Stop winging it all the time.
It’s a really powerful thing to be able to pick-up context quickly, get up to speed and start contributing, but that’s not a free pass to always defaulting to this behaviour.
If the situation is important, unusual and something you’ve got prior warning for, then it’s a great opportunity to prepare ahead of time.
Great presenters are not throwing out some off-the-cuff thoughts. They’ve worked really hard to get to the point they are confident enough with the material and the flow to look like they are sharing thoughts spontaneously. The more important the presentation, the more it’ll have been prepared for. Practice and refine until it’s second nature, you’ve structured it to answer questions before they are asked, and you’ve got great answers for anything else that is likely to come up.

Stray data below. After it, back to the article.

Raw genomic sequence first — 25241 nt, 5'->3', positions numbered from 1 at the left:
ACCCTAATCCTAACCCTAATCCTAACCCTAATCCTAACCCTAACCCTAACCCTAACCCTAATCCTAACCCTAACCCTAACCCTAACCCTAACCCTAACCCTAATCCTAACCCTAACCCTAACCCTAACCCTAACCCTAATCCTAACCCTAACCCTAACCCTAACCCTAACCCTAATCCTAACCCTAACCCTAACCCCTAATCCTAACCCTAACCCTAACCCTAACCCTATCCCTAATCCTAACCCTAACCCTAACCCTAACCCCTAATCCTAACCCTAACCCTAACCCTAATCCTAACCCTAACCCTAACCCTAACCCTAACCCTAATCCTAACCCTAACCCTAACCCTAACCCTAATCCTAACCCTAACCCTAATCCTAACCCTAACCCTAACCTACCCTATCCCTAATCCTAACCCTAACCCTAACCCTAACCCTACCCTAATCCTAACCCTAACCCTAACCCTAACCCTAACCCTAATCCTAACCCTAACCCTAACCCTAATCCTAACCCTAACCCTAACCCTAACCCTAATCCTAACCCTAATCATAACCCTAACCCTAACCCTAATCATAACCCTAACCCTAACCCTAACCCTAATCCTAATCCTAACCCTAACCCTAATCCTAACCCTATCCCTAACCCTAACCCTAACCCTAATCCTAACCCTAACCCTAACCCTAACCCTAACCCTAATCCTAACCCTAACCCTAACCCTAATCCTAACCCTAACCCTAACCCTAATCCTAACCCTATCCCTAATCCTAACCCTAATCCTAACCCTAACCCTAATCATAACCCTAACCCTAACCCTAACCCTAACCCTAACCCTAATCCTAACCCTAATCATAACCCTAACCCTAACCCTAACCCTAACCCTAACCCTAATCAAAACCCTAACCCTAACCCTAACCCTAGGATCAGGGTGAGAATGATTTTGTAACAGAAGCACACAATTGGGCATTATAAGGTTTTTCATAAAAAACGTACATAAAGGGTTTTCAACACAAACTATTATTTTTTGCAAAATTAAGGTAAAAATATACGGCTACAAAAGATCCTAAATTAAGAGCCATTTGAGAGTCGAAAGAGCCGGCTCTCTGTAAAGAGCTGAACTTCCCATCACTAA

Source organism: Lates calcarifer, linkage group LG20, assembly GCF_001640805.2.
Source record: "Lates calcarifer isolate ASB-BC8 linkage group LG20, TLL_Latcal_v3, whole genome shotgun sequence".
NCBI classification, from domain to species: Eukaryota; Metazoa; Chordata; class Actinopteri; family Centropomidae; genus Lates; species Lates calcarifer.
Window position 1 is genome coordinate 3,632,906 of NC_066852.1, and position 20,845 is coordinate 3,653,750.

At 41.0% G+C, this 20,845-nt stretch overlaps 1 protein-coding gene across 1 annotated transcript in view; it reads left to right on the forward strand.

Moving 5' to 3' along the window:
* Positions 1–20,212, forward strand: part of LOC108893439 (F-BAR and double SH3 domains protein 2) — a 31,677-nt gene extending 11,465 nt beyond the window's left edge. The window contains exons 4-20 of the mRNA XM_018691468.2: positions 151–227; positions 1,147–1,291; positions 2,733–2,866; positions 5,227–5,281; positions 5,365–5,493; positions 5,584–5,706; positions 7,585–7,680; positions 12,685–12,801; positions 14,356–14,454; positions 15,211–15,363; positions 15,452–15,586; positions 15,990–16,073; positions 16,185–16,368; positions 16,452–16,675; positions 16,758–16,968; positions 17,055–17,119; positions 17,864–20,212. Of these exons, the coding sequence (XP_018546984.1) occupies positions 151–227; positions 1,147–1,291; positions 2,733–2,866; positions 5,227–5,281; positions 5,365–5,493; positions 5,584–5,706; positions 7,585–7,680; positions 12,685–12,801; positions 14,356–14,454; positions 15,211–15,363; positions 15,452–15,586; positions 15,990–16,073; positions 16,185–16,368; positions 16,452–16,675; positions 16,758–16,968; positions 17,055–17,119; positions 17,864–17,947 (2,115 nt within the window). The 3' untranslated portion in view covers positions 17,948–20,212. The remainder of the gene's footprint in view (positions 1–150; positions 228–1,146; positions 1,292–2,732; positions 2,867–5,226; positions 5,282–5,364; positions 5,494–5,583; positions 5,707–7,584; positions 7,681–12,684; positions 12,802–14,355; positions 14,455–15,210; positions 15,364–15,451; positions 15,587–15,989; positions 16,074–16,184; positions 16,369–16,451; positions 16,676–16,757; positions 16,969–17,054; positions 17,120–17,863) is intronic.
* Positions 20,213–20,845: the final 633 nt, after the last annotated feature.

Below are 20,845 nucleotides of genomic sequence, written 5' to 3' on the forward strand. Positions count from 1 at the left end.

Sometimes you feel that being over-prepared makes you feel less natural. Don’t let that voice win. Preparing is a key way to get better as the stakes go up, so put the time in.
Similarly, tough conversations are even tougher if you go in and try and free-wheel them. The difficulty can be anything from asking for something you want, to delivering some bad news to an employee. The same advice will get you though the conversation:
- Know the outcome you are aiming for, and write it down.
- Plan out an ideal route towards that outcome.
- Think about a few different paths, consider the reactions you might encounter.
- Plan how to return to your key message.
- Give yourself a tactic to end if it all goes sideways.
Use these steps to make that tough conversation simple.
Anything that is difficult or important is tractable to being prepared for ahead of time, so look for your opportunities and put the effort in when it’s needed.
As you get more practiced, the preparation will become easier and the situations that are important enough to be worthy of preparation will become rarer.
Take the time to be prepared and you’ll nail the performance when you really need to.